WRONG ABOUT JAPAN by PETER CAREY

 |   |  1 min read

WRONG ABOUT JAPAN by PETER CAREY

The Japanese phenomena of manga (comics) and anime (animated films) have long commanded Westerners‘ attention: they are often violent and sexual graphic, some explore arcane myth, others are hopelessly romantic, and some are social documentaries.

There have been numerous attempts at penetrating their layers of meaning (Frederick L Schodt’s Manga! Manga! from the mid 80s is recommended) but despite goodwill and best efforts manga remain elusive. That is because of specific Japanese mores, the nuanced flexibility of the language and the ever-changing Japanese pop culture context. Even the most simple frame of action-adventure manga or anime may have multiple meanings beyond Western comprehension.

New York-based, two-times Booker-winning author Carey came to manga through his 12-year old son Charley who sounds like a typical pre-teen kid: into cellphones and comics, wearing baggy hip-hop clothes and prone to whining about having to make eye contact when he meets people or feign interest in what adults might be saying.

Carey looked past this to the manga and, using connections only a prize-winning novelist has, took his boy to Japan to find the animators and art at source.manga1

This book may be slight in appearance but is dense with ideas and information as Carey tries to get under the skin of Japanese culture. He fails of course, but the journey is fascinating as he encounters those bold-faced contradictions Japan often throws up: like the swordmaker who insists he has a Zen-like concentration only on the object he is making and not its use. Carey later reads his book in which the craftsman is equally insistent you cannot make a sword unless you understand its function.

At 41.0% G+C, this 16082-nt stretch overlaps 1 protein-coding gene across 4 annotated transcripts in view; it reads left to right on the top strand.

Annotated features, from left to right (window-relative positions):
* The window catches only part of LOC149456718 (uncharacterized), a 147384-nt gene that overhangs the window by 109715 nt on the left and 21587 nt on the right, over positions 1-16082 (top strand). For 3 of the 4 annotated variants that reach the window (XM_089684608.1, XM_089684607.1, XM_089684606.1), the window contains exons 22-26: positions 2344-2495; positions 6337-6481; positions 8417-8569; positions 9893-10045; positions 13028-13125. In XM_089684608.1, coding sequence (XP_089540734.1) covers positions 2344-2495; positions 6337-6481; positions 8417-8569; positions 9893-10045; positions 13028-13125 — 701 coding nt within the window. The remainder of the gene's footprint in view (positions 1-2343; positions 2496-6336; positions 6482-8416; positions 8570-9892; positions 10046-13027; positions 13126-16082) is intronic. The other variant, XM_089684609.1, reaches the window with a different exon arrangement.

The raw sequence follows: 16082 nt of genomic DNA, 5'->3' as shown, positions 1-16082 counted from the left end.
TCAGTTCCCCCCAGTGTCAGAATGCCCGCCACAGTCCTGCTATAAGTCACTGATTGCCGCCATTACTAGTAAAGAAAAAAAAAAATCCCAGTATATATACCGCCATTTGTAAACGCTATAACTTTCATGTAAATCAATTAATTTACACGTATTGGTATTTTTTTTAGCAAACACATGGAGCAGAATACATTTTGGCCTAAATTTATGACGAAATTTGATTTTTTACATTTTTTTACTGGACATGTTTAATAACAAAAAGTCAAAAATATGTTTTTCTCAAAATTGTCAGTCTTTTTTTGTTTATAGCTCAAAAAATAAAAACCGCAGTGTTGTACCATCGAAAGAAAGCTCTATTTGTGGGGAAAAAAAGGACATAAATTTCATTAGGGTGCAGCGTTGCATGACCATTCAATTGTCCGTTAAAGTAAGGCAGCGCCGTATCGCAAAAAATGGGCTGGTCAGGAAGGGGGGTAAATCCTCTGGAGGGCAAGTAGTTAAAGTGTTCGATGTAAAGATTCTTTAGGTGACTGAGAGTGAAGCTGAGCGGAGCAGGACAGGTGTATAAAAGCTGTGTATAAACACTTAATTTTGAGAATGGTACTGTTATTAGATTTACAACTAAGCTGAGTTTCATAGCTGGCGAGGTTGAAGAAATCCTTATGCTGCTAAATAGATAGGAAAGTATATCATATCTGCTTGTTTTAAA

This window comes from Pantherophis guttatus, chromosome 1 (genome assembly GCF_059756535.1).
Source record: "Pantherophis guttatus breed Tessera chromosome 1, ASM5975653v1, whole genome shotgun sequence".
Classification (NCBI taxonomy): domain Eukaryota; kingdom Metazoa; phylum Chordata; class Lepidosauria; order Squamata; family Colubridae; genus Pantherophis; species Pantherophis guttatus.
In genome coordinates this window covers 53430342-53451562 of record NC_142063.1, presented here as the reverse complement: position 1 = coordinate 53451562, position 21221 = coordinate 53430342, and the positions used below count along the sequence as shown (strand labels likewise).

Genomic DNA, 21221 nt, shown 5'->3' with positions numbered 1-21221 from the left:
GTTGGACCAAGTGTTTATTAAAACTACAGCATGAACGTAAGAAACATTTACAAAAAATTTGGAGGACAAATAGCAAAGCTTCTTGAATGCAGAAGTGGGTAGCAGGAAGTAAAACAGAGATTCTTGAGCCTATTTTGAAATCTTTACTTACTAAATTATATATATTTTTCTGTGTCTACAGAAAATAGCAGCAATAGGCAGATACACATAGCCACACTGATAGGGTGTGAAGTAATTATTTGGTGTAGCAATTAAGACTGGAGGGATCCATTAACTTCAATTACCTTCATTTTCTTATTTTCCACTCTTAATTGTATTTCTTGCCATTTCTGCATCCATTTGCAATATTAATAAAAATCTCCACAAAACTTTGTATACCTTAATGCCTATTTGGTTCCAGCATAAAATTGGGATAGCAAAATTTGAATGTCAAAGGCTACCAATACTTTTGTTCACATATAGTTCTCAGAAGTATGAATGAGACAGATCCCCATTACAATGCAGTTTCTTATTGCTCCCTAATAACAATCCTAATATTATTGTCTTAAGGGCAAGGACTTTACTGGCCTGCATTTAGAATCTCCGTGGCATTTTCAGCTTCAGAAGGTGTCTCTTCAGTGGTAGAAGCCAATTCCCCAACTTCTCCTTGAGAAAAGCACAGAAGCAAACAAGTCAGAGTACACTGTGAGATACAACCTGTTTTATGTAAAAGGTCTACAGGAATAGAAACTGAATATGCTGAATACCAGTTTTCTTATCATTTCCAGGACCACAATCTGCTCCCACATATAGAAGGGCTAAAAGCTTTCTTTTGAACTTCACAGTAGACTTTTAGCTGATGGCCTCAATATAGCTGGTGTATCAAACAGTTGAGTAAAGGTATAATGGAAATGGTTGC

Told in an anecdotal manner -- you feel for Charley being dragged to the four-hour kabuki performance -- it is an engaging trip through contemporary Japan which, almost incidentally, explains why some Japanese men dress as Elvis or carpenters when they are actually office workers (visualists they are called) and illuminates the dangers in assuming anything or ascribing particular interpretations to things Japanese.

They also meet one of those immaculately groomed punks who acts as Charley’s guide but their final contact with him leaves them all ashamed for having met in such a mundane, and real-life, situation.

It is as if the mutually agreed dream world had been punctured.

A concise, fascinating, cleverly crafted and information-stacked book which may be a quick read but will come off the shelf often in years to come.

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